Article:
U.S. to China: Free Muslims from Prison Camps to Trade with America
October 10, 2019
For a profile in courage, consider a very significant move by the Trump administration this week in defense of Muslims. Just days before taking up new trade talks with China, the administration announced a dramatic stand in defense of up to 2 million Chinese Muslims in concentration camps and against companies that are using their technology to spy on the Chinese in their daily lives. Not that I expect the media to give the president and his administration points for defending the religious liberty of people around the world, but when you consider that the NBA couldn't find the character to support one pro-democracy tweet when China threatened loss of income, the move is all the more striking.
Secretary of State Mike Pompeo announced this week that visa restrictions had been placed on Chinese diplomats alleged to have been involved in human rights violations against the Muslim minority in the Xinjiang region. The officials "are believed to be responsible for, or complicit in, the detention and abuse of Uighurs, Kazakhs, or other members of Muslim minority groups," he said. But restricting travel wasn't the administration's only move. The U.S. also blacklisted 28 Chinese companies who are believed to be involved in "surveillance and detention of minority groups," meaning that they cannot do business in the U.S. without a special waiver from the Commerce Department.
The two million-plus Muslims "are sent to re-education camps to learn how to be, quote unquote, more Chinese," said Republican Senator James Lankford of Oklahoma, who serves on the Finance Committee, Homeland Security and Governmental Affairs Committee, and joined me on Wednesday's Washington Watch.
"They're under heavy control. They're being managed in an area and restricted to travel. This is something we as Americans would never allow and shouldn't ever allow," he said.
Senator Lankford could not recall any previous administration putting human rights so front and center in similar negotiations, adding: "It is entirely appropriate to be able to bring in human rights, and I'm grateful that they haven't just said it's about the dollar, but they've also said it's about the value of each individual life and our economy. And so I don't know what time it has been addressed before, but I'm very grateful it is now."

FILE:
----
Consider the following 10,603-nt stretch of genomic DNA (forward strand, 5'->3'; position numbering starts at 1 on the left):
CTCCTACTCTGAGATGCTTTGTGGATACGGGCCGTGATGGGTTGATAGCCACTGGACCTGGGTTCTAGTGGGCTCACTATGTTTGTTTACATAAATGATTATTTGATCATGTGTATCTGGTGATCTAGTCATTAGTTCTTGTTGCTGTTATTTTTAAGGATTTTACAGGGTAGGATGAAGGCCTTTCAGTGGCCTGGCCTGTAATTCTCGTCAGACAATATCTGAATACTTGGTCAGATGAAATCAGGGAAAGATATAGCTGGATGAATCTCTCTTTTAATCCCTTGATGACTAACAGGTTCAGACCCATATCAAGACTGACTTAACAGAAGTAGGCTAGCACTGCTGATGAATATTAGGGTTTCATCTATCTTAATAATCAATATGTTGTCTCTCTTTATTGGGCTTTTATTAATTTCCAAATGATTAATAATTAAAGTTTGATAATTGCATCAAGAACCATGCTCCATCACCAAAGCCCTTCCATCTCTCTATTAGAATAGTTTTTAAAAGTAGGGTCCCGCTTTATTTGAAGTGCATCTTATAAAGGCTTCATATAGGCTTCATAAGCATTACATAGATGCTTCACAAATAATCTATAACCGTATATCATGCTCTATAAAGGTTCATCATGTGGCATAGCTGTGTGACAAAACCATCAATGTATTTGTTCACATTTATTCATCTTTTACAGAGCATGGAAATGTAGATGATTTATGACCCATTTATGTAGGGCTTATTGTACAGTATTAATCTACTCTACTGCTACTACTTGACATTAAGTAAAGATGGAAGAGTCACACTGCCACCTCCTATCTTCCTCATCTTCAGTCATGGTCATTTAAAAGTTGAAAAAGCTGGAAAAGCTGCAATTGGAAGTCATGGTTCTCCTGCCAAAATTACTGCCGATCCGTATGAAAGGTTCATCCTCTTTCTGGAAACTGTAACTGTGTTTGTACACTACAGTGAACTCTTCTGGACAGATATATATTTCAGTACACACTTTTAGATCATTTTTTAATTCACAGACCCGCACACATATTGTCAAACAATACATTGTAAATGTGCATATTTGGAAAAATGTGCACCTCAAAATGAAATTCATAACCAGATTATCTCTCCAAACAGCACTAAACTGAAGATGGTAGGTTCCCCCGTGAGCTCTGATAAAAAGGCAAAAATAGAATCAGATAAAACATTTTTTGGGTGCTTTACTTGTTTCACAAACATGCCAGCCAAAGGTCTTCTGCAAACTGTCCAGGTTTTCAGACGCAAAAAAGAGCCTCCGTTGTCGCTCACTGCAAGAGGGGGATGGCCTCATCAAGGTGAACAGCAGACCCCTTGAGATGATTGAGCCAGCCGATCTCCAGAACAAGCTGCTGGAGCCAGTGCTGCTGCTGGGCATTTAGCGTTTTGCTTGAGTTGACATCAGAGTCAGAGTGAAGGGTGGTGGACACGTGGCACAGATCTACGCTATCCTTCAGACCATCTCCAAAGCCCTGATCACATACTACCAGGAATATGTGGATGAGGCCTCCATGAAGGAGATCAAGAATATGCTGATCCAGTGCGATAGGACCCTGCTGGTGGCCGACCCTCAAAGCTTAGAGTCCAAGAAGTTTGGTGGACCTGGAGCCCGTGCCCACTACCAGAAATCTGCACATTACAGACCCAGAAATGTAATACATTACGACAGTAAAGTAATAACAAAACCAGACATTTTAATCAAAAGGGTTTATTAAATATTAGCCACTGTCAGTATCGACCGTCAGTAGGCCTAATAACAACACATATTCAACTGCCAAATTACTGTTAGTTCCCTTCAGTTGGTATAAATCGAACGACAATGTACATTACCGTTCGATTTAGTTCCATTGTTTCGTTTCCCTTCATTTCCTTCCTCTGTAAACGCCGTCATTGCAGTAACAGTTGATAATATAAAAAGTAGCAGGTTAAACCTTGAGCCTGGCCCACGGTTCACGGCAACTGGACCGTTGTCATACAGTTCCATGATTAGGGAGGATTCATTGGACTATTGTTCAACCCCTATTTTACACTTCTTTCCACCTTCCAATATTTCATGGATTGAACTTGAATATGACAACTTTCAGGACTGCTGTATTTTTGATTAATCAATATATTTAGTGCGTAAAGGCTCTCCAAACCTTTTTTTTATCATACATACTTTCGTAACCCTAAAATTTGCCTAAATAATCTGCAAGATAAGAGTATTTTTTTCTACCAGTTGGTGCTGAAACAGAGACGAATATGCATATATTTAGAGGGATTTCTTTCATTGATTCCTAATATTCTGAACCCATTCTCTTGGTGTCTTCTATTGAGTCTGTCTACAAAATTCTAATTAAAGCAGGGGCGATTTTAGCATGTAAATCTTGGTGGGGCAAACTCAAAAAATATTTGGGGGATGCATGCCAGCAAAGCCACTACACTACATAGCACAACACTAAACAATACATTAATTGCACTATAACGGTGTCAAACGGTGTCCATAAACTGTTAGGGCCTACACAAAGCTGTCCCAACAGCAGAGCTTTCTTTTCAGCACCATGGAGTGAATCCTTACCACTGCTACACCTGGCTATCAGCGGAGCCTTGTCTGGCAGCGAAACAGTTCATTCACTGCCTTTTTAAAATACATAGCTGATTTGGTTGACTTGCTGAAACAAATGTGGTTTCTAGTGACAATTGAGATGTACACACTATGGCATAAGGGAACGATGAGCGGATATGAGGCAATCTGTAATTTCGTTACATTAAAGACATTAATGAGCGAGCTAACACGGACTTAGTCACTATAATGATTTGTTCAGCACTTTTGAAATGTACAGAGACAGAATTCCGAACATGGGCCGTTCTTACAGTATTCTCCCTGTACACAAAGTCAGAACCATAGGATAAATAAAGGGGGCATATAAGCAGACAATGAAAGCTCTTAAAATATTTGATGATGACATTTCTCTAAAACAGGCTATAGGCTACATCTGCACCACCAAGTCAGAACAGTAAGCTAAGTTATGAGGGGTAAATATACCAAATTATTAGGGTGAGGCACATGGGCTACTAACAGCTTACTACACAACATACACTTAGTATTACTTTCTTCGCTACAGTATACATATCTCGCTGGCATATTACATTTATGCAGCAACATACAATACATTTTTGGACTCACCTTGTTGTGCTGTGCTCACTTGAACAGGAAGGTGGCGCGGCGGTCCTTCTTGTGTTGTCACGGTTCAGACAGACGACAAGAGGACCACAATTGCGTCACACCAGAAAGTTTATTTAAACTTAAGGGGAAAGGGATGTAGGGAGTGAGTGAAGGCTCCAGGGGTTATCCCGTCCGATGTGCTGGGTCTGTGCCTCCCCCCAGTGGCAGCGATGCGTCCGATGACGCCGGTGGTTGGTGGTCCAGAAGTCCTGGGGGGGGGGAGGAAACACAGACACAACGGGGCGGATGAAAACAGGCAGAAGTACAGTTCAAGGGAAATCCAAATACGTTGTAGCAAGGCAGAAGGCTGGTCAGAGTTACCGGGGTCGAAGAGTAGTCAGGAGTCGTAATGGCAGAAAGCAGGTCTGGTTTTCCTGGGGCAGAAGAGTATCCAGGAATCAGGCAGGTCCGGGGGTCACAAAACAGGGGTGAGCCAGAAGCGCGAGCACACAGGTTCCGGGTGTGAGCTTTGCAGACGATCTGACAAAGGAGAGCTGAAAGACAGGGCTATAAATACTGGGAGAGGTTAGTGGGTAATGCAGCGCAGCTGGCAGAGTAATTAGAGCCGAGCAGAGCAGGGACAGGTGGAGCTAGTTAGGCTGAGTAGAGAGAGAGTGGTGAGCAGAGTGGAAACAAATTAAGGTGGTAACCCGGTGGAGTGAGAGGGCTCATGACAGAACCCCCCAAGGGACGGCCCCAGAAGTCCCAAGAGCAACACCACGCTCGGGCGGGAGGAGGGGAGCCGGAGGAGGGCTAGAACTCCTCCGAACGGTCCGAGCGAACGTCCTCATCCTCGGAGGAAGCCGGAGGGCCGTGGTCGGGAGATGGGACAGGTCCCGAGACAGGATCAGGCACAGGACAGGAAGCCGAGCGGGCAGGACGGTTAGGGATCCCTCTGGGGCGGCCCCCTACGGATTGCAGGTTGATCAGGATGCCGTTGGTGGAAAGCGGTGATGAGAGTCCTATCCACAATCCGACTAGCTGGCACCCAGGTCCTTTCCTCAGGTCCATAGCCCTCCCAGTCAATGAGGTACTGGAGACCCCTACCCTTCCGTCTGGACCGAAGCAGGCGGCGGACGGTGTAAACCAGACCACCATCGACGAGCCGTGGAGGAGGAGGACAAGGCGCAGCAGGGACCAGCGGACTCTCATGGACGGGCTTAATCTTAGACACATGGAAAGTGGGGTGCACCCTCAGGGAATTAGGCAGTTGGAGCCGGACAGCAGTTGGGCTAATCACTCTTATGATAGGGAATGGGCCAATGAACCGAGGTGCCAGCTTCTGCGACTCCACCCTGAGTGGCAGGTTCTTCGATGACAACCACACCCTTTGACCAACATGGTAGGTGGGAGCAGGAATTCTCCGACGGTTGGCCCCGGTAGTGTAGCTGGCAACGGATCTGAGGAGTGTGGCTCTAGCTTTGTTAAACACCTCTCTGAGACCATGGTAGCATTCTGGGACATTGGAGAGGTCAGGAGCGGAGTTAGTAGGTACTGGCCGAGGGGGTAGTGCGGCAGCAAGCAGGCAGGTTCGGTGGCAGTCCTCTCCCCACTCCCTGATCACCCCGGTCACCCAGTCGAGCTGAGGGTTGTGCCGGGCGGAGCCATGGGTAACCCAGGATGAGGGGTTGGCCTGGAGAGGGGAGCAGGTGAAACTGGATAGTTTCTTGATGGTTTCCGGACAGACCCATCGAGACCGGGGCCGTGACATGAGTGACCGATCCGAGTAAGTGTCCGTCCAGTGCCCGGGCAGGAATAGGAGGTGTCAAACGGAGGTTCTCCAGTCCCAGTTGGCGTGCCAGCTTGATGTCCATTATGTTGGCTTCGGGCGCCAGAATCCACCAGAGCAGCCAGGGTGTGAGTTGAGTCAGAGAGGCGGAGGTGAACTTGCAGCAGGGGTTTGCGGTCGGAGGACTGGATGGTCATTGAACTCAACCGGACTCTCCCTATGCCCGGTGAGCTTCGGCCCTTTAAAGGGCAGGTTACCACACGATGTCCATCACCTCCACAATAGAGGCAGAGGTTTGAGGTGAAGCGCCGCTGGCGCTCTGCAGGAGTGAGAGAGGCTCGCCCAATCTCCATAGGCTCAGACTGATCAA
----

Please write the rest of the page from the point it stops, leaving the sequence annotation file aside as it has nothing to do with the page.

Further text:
China's track record in business and in its treatment of people in country is having an unintended impact on its economy.
With China's known practice of stealing intellectual property, companies are leaving China in droves heading to other countries in the Pacific Rim, especially Vietnam, where similar human rights problems can occur.
Lankford agreed, "They're still struggling with the issue of human rights, religious freedom and a particular course, (as) one of five communist countries remaining. But I think as we continue in those discussions with countries like Vietnam, we can help them improve. But we've got to be willing to have those hard conversations."
Because of the courage of the Trump administration, human rights are being advanced as well as a financial agenda.
Lankford observed: "We as Americans have economic goals. But we also have humanity goals where we believe in the basic freedom of individuals to be able to not only live free, but to be able to practice their faith freely. And so it isn't it is not just a good moment. It is the best moment to be able to get their attention and to say bring in the issue of human rights while we're also talking about economic issues."
Let's be praying for the Trump administration as the trade talks begin, especially as they work to highlight human rights of all people of faith and not just the almighty dollar.
Tony Perkins's Washington Update is written with the aid of FRC senior writers.